Uncreative? Suit yourself, say admen

The faceless account-handlers - the 'suits' with the thankless job of liaising between creative and client - are playing a greater part in the creative process. By Richard Cook
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The suit has a lot to answer for. Ostensibly just a harmless uniform of clerical respectability, in the workplace the suit serves as a convenient shorthand for all sorts of values and attributes. Qualities such as steadiness and responsibility, attributes such as efficiency and intelligence, all magically accrue to the wearer.

And, just as important, certain other qualities and attributes seem to accrue only by their absence. Not least, of course, a sense of rhythm - as even the most casual office party-goer can testify. Men in suits simply can't dance, as all conventional wisdom attests. This may have only a limited resonance in the day-to-day world of work, but the same prejudices go on to suggest other failings. Men in suits, they suggest, simply don't have a creative bone in their body. And that, especially if you find yourself wearing a suit and working in the advertising business, is bad news indeed.

In fact, "suits" is the name given in adland to that most beleaguered of breeds, the account-handler. These are the men and women whose prime responsibility is to liaise with their agency's clients, to present to them ideas developed by the creative department, and to argue passionately on the work's behalf - while at the same time maintaining cordial relationships with their client paymasters. In short, traditionally this role involves being bullied by both sides, creative and client, in almost equal measure.

The comedian Hugh Dennis remembers a typical case. He started his working life at the cosmetics giant Elida Gibbs, part of Unilever , and rose during his time there to become the brand manager for the Lynx range of deodorants, while at the same time moonlighting as a comedian and voice- over artist in ads. So successful had this hobby become that he decided to devote himself to it full time, and duly handed in his notice at Unilever. Before he went, he just had to see through one last advertising campaign.

The account-handler sold the idea - a dazzling location shoot depicting a can of Lynx deodorant rolling down the middle of a crowded bus in an unnamed but volatile Third World country. Only the Lynx wearer was cool enough to realise that this wasn't a bomb, to the relief of the other passengers. The commercial then cut to the obligatory shot of a man spraying the deodorant over his naked chest before the final strap line. The account man sold the ad without too much trouble, and waved goodbye to the creative team as they left for a lengthy, sun-drenched shoot.

It was only after they got back and the account man was wheeled out once more to present the final version of the commercial, that a problem arose. Everybody loved the ad, but the shot of the man spraying Lynx on to his naked chest just didn't last long enough. It was, in fact, about a second shorter than Unilever wanted, and they demanded a reshoot that would cost the ad agency tens of thousands of pounds. Once again the account-handler, the one man who hadn't been on the shoot, who had missed out on the garlands handed out for the idea, the photography and the dialogue, was left in a no-win situation in the middle - even if in this case, having grudgingly agreed to the reshoot, he had his moment in the sun when the newly unemployed Dennis walked into another casting session he was supervising the very next day. "I didn't," Dennis recalls wryly, "get the job."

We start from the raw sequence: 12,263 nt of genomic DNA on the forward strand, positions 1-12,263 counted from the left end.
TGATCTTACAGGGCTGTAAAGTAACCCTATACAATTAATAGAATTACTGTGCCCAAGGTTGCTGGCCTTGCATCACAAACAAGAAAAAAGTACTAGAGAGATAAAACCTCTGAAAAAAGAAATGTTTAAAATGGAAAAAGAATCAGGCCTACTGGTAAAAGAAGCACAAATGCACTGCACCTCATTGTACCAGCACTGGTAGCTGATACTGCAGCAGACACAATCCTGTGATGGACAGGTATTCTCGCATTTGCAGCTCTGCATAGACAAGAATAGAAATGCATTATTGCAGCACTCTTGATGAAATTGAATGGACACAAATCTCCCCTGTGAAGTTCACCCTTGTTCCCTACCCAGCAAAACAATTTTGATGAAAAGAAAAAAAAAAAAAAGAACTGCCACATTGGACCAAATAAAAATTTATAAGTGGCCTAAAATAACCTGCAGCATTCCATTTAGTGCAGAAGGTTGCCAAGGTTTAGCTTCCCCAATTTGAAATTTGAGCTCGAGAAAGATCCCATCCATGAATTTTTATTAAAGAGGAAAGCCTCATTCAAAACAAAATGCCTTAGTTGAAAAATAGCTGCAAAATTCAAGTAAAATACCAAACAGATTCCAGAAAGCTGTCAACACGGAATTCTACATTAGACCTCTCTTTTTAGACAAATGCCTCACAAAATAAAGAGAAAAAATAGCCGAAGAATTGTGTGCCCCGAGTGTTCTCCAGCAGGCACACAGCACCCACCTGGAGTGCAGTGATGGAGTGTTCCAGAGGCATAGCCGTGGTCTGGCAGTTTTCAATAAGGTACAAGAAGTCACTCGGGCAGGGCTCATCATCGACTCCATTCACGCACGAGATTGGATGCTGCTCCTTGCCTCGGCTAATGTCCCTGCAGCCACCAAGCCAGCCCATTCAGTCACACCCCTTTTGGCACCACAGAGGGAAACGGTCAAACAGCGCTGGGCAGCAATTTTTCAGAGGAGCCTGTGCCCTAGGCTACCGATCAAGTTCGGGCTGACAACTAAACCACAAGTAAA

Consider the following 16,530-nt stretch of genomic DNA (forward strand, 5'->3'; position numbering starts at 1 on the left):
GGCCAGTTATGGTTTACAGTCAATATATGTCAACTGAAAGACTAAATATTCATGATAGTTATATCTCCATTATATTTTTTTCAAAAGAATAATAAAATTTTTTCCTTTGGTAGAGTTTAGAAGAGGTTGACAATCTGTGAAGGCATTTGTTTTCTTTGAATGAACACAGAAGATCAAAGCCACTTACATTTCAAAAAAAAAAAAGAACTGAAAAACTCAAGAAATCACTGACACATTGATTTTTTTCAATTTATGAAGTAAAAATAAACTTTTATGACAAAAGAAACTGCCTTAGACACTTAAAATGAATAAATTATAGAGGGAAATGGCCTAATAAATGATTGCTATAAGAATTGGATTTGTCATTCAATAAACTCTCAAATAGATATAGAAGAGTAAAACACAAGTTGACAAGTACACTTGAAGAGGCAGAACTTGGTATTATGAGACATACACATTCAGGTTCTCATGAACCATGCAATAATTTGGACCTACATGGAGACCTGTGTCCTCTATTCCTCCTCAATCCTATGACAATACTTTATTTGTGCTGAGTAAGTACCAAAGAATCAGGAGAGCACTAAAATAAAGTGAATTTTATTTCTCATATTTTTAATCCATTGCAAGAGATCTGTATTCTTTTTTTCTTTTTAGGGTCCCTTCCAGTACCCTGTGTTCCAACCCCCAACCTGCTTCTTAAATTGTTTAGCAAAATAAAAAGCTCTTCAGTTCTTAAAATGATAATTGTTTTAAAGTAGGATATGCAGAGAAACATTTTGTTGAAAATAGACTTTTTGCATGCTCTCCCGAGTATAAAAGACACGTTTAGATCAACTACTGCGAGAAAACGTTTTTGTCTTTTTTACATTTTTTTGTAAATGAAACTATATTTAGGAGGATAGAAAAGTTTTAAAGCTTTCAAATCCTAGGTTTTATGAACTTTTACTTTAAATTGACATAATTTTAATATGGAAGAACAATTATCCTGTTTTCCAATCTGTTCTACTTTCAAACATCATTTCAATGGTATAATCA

Unfortunately, the opportunities for that kind of payback are limited. But the good news is that account-handlers are no longer being kept isolated from the whole creative process, as typically they used to be. Increasingly, and despite the suits that they still have to wear, they are invited to participate in the full range of the advertising process, at least by some of the more forward-thinking agencies. Sometimes, nowadays, they even get to go on the shoots, as well.

"A good idea is a good idea wherever it comes from," points out Dan Douglass, creative director at the agency DP&A, and a man who started his own career as an account-handler. "But it's true that a certain mystique still surrounds the creative process, and some people on the account side can still be intimidated by that, which is one of the reasons that we have tried to create more awareness of art throughout the agency."

In fact, DP&A went as far as to turn its agency into a sort of art gallery, showcasing the talents of fine artists on its walls and trying to educate all its staff, not just the creative teams, about art. This was combined with a programme of education that helped to raise levels of knowledge and demystify the creative process, so that all staff, even the account- handling "suits", now feel that they have something to contribute.

"What we want, and what I think more and more agencies want nowadays, is a far more collaborative approach to the whole creative process. We want to get away from the old black box system, where the brief was posted by the account man to the creative department and then three weeks later the creative product was delivered. In those days there was absolutely no connection between the two parties in the interim. Now there almost has to be. And that means a new type of account-handler."

It means a greater flexibility in the people who take on this still important role. They still may get called "suits", they still may not be fully trusted by the die-hard creative element when it comes to selling their work, but it seems that for the first time they will get a chance to indulge that wild, impulsive, creative side of their natures that is currently lurking, underused and undervalued, beneath the pinstriped suits.